Happiness, for Michael, is in the company of Helen, whether on a mini break – most recently to Paris, Antwerp and New York – their annual summer holiday to Majorca with their grandchildren (he has four) or at home, feet up, watching telly. ‘We like anything Scandinavian
and dark, anything with subtitles for some reason,’ says Michael, who met Helen when he was 15. ‘I think it keeps you awake because you’ve got to read! I find them quite relaxing.’
Michael’s eyes wander to the walls of the gallery where we have been chatting and the epic oil paintings of ships. It seems a fitting moment to ask what Michael’s hopes are for his Erebus creation.
‘I’d like it to be a successful popular history book that opens people’s eyes in the same way that I picked up the story in the first instance, the journey of this little ship and its extraordinary voyages,’ he replies. Perhaps one day he will return to Canada where HMS Erebus remains on the sea bed, a ship that failed on its last expedition but inspired a new voyage of discovery in Michael.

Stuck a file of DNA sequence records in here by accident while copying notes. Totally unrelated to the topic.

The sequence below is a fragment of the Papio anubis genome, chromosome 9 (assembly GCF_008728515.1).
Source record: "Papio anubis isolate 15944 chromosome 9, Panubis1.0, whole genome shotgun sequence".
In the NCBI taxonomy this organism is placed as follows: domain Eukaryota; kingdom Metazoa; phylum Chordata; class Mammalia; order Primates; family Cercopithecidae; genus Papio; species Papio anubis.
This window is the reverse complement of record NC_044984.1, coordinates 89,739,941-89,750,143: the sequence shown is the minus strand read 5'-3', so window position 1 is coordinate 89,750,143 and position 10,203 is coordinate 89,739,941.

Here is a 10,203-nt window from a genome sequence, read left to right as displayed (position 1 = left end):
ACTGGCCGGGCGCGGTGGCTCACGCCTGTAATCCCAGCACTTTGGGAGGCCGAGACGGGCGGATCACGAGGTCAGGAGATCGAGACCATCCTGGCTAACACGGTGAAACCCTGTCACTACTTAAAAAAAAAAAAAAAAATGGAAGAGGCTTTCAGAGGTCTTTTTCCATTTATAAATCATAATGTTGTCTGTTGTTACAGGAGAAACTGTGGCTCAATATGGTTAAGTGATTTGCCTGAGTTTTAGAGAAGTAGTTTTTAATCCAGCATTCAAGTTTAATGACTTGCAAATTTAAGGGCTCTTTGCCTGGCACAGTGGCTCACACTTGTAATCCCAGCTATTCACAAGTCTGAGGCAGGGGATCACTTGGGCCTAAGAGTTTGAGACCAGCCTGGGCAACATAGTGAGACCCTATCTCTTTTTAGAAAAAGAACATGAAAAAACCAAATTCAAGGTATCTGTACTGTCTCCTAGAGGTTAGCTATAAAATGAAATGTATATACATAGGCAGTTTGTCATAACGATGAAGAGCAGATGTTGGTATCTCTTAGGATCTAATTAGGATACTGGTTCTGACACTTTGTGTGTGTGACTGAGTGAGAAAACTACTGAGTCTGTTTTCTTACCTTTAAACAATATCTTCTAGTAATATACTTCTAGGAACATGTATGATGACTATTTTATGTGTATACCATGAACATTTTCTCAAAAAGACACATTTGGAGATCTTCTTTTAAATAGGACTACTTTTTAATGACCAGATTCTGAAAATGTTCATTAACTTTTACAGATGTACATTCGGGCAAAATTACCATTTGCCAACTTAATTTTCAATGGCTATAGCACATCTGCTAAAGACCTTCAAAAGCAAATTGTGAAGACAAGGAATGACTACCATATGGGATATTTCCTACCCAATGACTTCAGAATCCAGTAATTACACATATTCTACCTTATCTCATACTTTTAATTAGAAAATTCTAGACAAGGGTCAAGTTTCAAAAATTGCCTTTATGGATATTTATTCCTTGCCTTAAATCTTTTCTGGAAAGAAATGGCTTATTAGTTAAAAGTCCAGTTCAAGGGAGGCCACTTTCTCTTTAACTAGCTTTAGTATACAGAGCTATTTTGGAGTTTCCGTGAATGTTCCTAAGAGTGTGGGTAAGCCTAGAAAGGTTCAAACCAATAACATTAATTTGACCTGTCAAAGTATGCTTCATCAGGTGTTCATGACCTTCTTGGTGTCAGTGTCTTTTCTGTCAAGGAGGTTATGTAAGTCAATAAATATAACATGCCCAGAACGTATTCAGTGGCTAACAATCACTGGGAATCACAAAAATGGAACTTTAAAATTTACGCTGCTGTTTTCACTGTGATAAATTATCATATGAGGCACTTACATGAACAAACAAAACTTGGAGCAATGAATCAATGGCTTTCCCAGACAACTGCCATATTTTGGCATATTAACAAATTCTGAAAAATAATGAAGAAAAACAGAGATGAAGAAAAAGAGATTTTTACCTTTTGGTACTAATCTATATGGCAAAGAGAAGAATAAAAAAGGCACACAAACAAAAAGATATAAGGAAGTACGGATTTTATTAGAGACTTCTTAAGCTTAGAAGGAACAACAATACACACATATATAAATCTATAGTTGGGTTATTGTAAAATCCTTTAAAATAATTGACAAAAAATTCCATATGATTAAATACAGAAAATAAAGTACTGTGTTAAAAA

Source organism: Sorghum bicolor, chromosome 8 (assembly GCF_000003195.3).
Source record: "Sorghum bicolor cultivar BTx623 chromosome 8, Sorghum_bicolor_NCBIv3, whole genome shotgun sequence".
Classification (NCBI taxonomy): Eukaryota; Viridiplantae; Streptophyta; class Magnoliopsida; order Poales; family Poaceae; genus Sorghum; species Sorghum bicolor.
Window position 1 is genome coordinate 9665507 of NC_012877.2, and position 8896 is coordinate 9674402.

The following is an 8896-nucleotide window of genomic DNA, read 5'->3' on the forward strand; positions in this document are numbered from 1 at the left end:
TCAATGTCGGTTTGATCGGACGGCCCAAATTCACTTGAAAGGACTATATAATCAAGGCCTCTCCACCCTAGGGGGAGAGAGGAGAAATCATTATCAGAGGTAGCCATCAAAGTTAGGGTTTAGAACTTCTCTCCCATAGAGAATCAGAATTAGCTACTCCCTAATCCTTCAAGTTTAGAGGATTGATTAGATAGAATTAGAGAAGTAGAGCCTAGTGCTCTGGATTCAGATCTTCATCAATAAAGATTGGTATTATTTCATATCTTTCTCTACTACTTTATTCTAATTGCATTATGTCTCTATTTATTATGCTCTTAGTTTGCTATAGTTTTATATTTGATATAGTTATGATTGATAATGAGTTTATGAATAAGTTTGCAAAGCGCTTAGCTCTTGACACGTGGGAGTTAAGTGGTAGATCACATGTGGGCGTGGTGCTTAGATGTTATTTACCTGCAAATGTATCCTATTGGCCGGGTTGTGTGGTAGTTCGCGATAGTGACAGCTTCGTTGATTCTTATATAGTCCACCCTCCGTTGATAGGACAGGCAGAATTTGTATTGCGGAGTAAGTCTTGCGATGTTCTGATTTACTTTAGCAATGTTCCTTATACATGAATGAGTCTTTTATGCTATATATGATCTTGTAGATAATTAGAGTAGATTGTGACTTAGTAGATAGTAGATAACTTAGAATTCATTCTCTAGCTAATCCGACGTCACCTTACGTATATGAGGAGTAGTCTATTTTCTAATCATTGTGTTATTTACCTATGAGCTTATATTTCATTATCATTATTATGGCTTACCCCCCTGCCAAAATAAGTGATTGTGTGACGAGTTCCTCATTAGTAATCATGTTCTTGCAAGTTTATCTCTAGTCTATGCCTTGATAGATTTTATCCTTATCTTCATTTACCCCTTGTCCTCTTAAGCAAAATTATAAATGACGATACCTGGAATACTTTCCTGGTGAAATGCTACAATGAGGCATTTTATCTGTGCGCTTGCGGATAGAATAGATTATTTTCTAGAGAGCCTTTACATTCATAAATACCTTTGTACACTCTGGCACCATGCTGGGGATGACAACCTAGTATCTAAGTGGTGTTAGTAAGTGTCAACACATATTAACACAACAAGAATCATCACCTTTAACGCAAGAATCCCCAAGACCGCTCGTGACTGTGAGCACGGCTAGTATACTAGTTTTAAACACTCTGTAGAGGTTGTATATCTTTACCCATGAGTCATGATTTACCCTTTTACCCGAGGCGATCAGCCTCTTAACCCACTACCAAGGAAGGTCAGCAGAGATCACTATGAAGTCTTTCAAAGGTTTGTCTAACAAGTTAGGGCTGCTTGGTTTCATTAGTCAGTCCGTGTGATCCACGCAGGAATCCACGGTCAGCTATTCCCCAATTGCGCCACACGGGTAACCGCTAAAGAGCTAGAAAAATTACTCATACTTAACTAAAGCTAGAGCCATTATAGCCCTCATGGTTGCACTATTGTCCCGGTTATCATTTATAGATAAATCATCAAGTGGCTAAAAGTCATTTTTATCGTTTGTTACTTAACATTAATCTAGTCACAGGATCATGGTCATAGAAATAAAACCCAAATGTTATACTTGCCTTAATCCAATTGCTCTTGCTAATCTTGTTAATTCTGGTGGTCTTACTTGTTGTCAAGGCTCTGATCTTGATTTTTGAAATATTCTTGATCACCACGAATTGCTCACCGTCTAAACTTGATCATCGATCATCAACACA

‘I would love to dive down and see the ship and I think I will,’ he smiles. ‘If the book does well!’
Michael Palin photographed by Andrew Hayes-Watkins
6 facts about Michael Palin's book Erebus
HMS Erebus embarked on two of the most dramatic Polar expeditions in history - Antarctic exploration in 1839 then, six years later, an ill-fated voyage in search of the North West Passage. In 2014, 169 years later, the wreck was discovered in the Canadian Arctic. Michael’s historical non fiction debut charts both journeys and brings back to life all those who sailed on her. Here the Monty Python star reveals six secrets about his latest project…